Hands-On: Vidgo Live TV Streaming

The Vidgo Live TV streaming service launched at the end of 2019. Similar to lesser-known PhiloTV and FuboTV, it is holding its own against the popular YouTube TV and Hulu+Live TV. The experience is not as robust as what you'll get from YouTube, Hulu, AT&T TV, or Sling TV, but it may be enough to give basic cable channels to those who've cut the cord.

The Vidgo app advertises over eighty-five channels and runs $55 per month with no commitment, so you can start and stop your subscription whenever you want. Compared to other Live TV options, Vidgo's subscription pricing and channel offering are the middle of the road. YouTube TV starts at $65 but has a more complete list of channels, including local network TV. Philo TV is $20 per month but offers almost no sports channels nor network TV. It's better for those who use an antenna for the local channels. Vidgo does not offer add-ons premium channels like every other service. Still, its offering is one of the best for college sports.

Subscribers can stream to up to three devices simultaneously. It's available on Amazon Fire TV devices, Apple TV, Roku devices, Apple TV, Apple phones and tablets, Android TV, and Android phones and tablets.

While the app has the same design across platforms, it performs differently on different devices. It was slower on the Roku app than on Apple TV, but moving to the top menu was easier on Roku. Performance matters for Vidgo as the user interface is less than ideal.

Vidgo uses a channel grid guide. Channels are listed alphabetically, starting with AWE ("A Wealth of Entertainment") and ending in Viceland. There are no channel numbers. On Roku, the guide loops around back to "A" after reaching the end. On Apple TV, you must scroll back to the top. Luckily, the Apple TV scrolls very fast.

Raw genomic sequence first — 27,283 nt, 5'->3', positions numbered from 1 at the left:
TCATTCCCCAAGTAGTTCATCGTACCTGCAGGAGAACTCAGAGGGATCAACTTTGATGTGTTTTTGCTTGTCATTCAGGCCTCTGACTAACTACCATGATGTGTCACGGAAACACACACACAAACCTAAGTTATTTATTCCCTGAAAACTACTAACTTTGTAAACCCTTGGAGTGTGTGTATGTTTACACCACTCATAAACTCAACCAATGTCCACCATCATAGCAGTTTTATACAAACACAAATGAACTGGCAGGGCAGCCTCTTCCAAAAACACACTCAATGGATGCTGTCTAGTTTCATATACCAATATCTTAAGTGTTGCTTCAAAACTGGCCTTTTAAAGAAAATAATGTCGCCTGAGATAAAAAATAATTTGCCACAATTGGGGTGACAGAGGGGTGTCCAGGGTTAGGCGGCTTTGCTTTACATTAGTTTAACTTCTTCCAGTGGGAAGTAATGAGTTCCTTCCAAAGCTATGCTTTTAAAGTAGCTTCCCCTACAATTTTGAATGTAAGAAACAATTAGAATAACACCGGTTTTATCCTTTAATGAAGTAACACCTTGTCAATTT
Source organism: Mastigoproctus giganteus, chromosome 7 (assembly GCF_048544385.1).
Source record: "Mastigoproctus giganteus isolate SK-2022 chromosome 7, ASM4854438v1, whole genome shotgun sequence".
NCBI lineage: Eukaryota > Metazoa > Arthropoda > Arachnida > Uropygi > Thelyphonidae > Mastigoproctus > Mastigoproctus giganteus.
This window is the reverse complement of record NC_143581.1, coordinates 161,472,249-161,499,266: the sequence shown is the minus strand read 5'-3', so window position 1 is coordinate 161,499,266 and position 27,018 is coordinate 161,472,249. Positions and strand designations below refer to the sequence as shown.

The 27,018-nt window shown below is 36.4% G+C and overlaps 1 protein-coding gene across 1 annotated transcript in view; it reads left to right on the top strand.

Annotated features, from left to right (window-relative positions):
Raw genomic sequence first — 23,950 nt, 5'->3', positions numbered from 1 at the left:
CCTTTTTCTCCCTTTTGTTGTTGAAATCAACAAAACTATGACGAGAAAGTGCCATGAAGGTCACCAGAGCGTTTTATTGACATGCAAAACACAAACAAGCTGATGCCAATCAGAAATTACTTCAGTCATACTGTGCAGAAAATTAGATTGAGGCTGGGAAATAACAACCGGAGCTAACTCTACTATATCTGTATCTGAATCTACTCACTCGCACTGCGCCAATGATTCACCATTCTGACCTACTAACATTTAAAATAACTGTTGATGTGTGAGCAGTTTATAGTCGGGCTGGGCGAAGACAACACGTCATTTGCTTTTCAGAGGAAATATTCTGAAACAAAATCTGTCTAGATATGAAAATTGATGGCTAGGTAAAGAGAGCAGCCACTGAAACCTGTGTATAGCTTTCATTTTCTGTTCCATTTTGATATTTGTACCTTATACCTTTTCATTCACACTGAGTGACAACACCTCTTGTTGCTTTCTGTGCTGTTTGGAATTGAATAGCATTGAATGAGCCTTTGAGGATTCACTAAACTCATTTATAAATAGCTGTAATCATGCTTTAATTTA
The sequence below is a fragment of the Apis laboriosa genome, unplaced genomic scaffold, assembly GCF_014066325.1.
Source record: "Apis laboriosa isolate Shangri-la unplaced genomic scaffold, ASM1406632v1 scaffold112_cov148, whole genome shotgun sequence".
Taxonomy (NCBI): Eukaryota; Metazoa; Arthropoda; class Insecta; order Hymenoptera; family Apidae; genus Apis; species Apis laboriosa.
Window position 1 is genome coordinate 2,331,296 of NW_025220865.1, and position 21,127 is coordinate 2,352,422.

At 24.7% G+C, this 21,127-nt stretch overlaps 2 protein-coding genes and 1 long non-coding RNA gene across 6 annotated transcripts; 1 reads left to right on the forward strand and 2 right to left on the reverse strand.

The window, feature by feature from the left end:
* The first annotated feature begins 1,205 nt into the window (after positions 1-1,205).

There are five categories to filter the channel guide—All, Favorites, Sports, Entertainment, and Family, but it's hard to reach the top menu. In the Roku app, pressing the back arrow will bring you to the top categories. On Apple TV, typically, you'd press the menu button to go back. It didn't work that way in the app. Instead, I had to scroll to the top above the first guide channel.

The filter for Live TV versus Playback is even more confusing. An arrow indicates that you scroll left to see what has previously aired on a channel, but first, you need to click on Live TV to toggle it to Playback. Shows that aired in the past 24 hours are available to play from the beginning. You can find the available shows by scrolling left on the grid, but the navigation is squirrelly.

Playback also allows you to start live shows from the beginning if you tune to a program after it has started. Clicking on a live title in the grid, brings up an info page with a brief one-sentence description. You can choose to "Watch Live" or click on "Playback" to watch from the beginning.